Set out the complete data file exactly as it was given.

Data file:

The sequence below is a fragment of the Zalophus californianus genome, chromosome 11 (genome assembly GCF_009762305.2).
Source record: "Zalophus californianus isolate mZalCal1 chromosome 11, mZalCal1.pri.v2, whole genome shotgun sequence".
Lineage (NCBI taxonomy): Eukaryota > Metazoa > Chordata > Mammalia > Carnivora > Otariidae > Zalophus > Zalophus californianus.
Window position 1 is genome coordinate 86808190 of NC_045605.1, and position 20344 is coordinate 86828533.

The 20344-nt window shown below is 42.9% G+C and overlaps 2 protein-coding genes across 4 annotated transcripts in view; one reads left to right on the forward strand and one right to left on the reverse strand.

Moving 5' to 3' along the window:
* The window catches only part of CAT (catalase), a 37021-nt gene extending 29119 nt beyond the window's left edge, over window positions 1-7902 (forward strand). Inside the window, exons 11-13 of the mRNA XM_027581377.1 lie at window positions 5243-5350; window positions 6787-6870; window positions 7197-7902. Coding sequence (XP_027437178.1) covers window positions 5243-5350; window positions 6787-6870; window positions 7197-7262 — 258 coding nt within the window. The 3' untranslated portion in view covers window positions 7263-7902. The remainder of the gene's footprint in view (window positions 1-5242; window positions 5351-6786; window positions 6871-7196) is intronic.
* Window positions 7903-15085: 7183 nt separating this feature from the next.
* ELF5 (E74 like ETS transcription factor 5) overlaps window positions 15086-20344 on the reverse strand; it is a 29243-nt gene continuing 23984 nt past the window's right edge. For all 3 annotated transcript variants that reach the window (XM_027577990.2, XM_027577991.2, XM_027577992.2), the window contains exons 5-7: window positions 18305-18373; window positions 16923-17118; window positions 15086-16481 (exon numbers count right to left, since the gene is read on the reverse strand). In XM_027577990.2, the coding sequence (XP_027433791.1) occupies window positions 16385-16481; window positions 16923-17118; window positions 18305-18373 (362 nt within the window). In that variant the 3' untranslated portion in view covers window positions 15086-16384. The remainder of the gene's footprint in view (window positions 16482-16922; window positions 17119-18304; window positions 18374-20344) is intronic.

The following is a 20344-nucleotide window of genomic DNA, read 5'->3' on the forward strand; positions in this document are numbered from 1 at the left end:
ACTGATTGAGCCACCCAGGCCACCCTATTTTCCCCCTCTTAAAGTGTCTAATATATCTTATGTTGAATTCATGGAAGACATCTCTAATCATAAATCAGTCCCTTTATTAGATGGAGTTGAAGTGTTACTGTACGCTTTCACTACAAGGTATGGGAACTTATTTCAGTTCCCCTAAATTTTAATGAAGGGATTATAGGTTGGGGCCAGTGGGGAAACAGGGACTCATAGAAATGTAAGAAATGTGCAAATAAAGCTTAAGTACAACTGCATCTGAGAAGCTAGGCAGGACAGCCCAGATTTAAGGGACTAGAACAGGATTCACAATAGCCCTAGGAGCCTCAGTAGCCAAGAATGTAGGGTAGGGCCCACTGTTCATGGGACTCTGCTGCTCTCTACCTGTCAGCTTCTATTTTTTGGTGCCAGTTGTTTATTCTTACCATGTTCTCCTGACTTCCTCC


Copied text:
The sequence below is a fragment of the Zalophus californianus genome, chromosome 11 (genome assembly GCF_009762305.2).
Source record: "Zalophus californianus isolate mZalCal1 chromosome 11, mZalCal1.pri.v2, whole genome shotgun sequence".
Lineage (NCBI taxonomy): Eukaryota > Metazoa > Chordata > Mammalia > Carnivora > Otariidae > Zalophus > Zalophus californianus.
Window position 1 is genome coordinate 86808190 of NC_045605.1, and position 20344 is coordinate 86828533.

The 20344-nt window shown below is 42.9% G+C and overlaps 2 protein-coding genes across 4 annotated transcripts in view; one reads left to right on the forward strand and one right to left on the reverse strand.

Moving 5' to 3' along the window:
* The window catches only part of CAT (catalase), a 37021-nt gene extending 29119 nt beyond the window's left edge, over window positions 1-7902 (forward strand). Inside the window, exons 11-13 of the mRNA XM_027581377.1 lie at window positions 5243-5350; window positions 6787-6870; window positions 7197-7902. Coding sequence (XP_027437178.1) covers window positions 5243-5350; window positions 6787-6870; window positions 7197-7262 — 258 coding nt within the window. The 3' untranslated portion in view covers window positions 7263-7902. The remainder of the gene's footprint in view (window positions 1-5242; window positions 5351-6786; window positions 6871-7196) is intronic.
* Window positions 7903-15085: 7183 nt separating this feature from the next.
* ELF5 (E74 like ETS transcription factor 5) overlaps window positions 15086-20344 on the reverse strand; it is a 29243-nt gene continuing 23984 nt past the window's right edge. For all 3 annotated transcript variants that reach the window (XM_027577990.2, XM_027577991.2, XM_027577992.2), the window contains exons 5-7: window positions 18305-18373; window positions 16923-17118; window positions 15086-16481 (exon numbers count right to left, since the gene is read on the reverse strand). In XM_027577990.2, the coding sequence (XP_027433791.1) occupies window positions 16385-16481; window positions 16923-17118; window positions 18305-18373 (362 nt within the window). In that variant the 3' untranslated portion in view covers window positions 15086-16384. The remainder of the gene's footprint in view (window positions 16482-16922; window positions 17119-18304; window positions 18374-20344) is intronic.

The following is a 20344-nucleotide window of genomic DNA, read 5'->3' on the forward strand; positions in this document are numbered from 1 at the left end:
ACTGATTGAGCCACCCAGGCCACCCTATTTTCCCCCTCTTAAAGTGTCTAATATATCTTATGTTGAATTCATGGAAGACATCTCTAATCATAAATCAGTCCCTTTATTAGATGGAGTTGAAGTGTTACTGTACGCTTTCACTACAAGGTATGGGAACTTATTTCAGTTCCCCTAAATTTTAATGAAGGGATTATAGGTTGGGGCCAGTGGGGAAACAGGGACTCATAGAAATGTAAGAAATGTGCAAATAAAGCTTAAGTACAACTGCATCTGAGAAGCTAGGCAGGACAGCCCAGATTTAAGGGACTAGAACAGGATTCACAATAGCCCTAGGAGCCTCAGTAGCCAAGAATGTAGGGTAGGGCCCACTGTTCATGGGACTCTGCTGCTCTCTACCTGTCAGCTTCTATTTTTTGGTGCCAGTTGTTTATTCTTACCATGTTCTCCTGACTTCCTCC